**Figure 18.**Model learning curve showing the reduction in training data error and validation data error over the GRU model training process.

**Figure 19.**Illustrations of captured and estimated SPL data over a selected time on each day (data from Mic 8): (

**a**) model prediction over a selected time on the first day; (

**b**) model prediction over a selected time on the second day.

**Figure 20.**Final model performance and residual distribution (data from Mic 8): (

**a**) comparison between predicted SPL values and actual SPL values based on testing data; (

**b**) the distribution of residuals based on testing data.

**Table 1.**Technical details of recording devices: (a) info of audio and video recorders: (b) info of microphones.

(a) | |||

Device Model | Sampling Rate | Number of Channels | |

Audio Recording | SQuadriga II | 48 KHz | 10 (6 × Line/ICP In, BHS In (2-channel), 2 × Pulse In) |

Video Recording | Hikvision IP camera | 30 fps | N.A. |

(b) | |||

Microphones | Frequency Response | Sensitivity (mV/Pa) | Max. Peak SPL (dB) |

Mic3 | 0.02–4 KHz (±0.5 dB) 4–20 KHz (±1.5 dB) | 51.3 | 130 |

Mic5 | 51.0 | ||

Mic6 | 51.6 | ||

Mic7 | 51.9 | ||

Mic8 | 52.0 |

Date | Start | End | Total Duration |
---|---|---|---|

Day 1 (30 September 2019) | 16:43 p.m. | 20:32 p.m. | 3 h 49 min |

Day 2 (1 October 2019) | 06:34 a.m. | 11:48 a.m. | 5 h 14 min |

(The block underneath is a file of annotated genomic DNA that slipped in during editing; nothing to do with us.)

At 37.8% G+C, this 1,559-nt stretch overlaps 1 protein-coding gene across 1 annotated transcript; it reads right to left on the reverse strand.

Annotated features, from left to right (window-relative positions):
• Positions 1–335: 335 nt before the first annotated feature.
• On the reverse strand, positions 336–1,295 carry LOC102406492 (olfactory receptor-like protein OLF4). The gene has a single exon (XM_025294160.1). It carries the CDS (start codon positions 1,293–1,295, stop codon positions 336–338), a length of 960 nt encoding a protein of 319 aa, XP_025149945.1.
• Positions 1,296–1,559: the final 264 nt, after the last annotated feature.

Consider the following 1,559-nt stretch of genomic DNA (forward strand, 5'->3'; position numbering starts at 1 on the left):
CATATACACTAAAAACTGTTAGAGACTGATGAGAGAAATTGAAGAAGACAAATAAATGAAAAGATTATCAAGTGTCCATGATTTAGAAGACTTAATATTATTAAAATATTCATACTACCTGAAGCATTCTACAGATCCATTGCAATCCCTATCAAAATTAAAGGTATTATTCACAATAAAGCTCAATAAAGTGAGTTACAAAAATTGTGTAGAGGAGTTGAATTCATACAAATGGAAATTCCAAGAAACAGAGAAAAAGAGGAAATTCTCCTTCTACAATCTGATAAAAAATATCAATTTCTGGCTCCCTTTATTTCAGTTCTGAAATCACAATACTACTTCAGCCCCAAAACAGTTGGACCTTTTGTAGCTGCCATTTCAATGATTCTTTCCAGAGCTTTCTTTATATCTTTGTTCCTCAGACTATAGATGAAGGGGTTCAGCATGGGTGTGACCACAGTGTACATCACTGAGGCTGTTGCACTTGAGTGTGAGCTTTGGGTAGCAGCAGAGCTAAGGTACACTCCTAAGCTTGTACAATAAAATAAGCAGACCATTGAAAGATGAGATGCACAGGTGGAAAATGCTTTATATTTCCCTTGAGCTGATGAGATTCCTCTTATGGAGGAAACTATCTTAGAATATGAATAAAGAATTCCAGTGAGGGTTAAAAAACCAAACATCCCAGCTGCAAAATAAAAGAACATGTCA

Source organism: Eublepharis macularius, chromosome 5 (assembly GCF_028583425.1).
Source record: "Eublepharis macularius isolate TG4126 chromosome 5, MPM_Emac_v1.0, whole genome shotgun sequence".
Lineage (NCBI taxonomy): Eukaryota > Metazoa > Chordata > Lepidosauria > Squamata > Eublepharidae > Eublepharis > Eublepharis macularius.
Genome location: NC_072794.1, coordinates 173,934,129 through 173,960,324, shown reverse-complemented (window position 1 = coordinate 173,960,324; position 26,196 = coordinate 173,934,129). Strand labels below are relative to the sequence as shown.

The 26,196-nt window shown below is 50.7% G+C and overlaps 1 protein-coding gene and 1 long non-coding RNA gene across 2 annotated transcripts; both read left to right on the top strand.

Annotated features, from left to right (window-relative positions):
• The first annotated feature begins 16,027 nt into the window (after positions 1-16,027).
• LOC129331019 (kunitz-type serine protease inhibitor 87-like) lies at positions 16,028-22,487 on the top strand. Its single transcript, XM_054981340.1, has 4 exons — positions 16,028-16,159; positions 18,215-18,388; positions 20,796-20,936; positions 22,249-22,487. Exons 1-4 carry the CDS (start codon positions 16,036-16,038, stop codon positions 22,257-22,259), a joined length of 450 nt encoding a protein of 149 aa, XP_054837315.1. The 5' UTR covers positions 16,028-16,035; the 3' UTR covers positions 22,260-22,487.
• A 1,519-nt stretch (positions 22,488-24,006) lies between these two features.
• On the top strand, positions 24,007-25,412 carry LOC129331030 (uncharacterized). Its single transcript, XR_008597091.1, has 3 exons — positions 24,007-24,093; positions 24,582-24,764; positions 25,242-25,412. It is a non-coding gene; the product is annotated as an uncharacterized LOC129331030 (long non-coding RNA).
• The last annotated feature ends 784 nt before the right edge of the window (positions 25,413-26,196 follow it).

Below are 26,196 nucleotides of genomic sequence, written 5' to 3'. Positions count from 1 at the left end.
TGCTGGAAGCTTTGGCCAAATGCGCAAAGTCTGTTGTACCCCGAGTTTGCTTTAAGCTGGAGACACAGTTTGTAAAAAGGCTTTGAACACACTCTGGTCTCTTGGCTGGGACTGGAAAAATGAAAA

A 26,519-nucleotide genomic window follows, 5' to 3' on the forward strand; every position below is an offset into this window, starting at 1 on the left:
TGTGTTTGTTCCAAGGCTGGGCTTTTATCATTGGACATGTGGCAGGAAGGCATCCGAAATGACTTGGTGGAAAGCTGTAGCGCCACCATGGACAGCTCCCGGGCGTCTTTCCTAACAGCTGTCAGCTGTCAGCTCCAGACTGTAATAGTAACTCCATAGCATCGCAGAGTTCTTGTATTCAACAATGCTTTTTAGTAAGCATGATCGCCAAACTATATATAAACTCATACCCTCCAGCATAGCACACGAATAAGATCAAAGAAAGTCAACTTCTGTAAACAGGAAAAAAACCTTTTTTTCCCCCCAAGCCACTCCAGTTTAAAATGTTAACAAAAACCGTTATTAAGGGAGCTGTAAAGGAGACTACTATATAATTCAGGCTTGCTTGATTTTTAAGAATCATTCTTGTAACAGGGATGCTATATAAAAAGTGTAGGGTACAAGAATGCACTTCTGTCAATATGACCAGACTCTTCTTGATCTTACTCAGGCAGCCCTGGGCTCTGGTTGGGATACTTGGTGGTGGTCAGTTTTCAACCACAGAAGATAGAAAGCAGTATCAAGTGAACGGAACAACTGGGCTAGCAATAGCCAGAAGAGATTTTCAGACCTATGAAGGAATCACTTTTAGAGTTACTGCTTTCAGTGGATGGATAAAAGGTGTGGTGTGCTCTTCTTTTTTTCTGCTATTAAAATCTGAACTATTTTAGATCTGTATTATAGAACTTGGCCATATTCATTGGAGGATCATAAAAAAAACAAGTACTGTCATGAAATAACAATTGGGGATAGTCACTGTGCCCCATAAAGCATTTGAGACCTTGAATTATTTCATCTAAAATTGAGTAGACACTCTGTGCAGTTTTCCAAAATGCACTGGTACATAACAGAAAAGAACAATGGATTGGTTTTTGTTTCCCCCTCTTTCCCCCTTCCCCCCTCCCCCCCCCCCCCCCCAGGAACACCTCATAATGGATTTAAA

Day 1 + Day 2 | - | - | 9 h 3 min |

Raw Data Frame | Vehicle Speed (km/h) | Vehicle Acceleration (m/s^{2}) | Vehicle Deceleration (m/s^{2}) | Vehicle Distance to Mic3 (m) | Vehicle Category | |
---|---|---|---|---|---|---|

Sample1 | Time step1 | [0.0058, 0.0034, 0.0033, 0.0043, 34.35, 31.57, 0.084, 31.61, 0.29, 8.01, 44.59, 0.0, 0.0, 27.83, 4.56, 31.02, 24.72, 31.22] | [0.0005, 0.0012, 0.0008, 0.004, 0.0, 0.0, 0.014, 0.81, 0.13, 1.89, 0.0, 0.0, 0.0, 8.42, 0.018, 3.29, 0.38, 0.0] | [0.0, 0.0, 0.0, 0.0, 3.26, 2.56, 0.0, 0.0, 0.0, 0.0, 2.12, 0.0, 0.0, 0.0, 0.0, 0.0, 0.0, 0.26] | [39.08, 23.87, 22.70, 22.92, 68.57, 45.45, 55.99, 29.38, 46.05, 27.55, 53.53, 45.70, 22.82, 75.29, 47.44, 70.34, 94.37, 70.40] | [“car”, “car”, “car”, “car”, “car”, “car”, “car”, “car”, “car”, “heavy vehicle”, “car”, “car”, “car”, “car”, “car”, “car”, “car”, “small car”] |

… | … | … | … | … | … | … |

Sample800 | Time step800 | [33.61, 22.82, 17.68] | [1.44, 1.18, 1.19] | [0.0, 0.0, 0.0] | [41.69, 30.96, 30.01] | [“car”, “car”, “car”] |

… | … | … | … | … | … | … |

Features Representing Individual Vehicle (Raw Data) | Input Variables for Machine-Learning Model (after Preprocessing) |
---|---|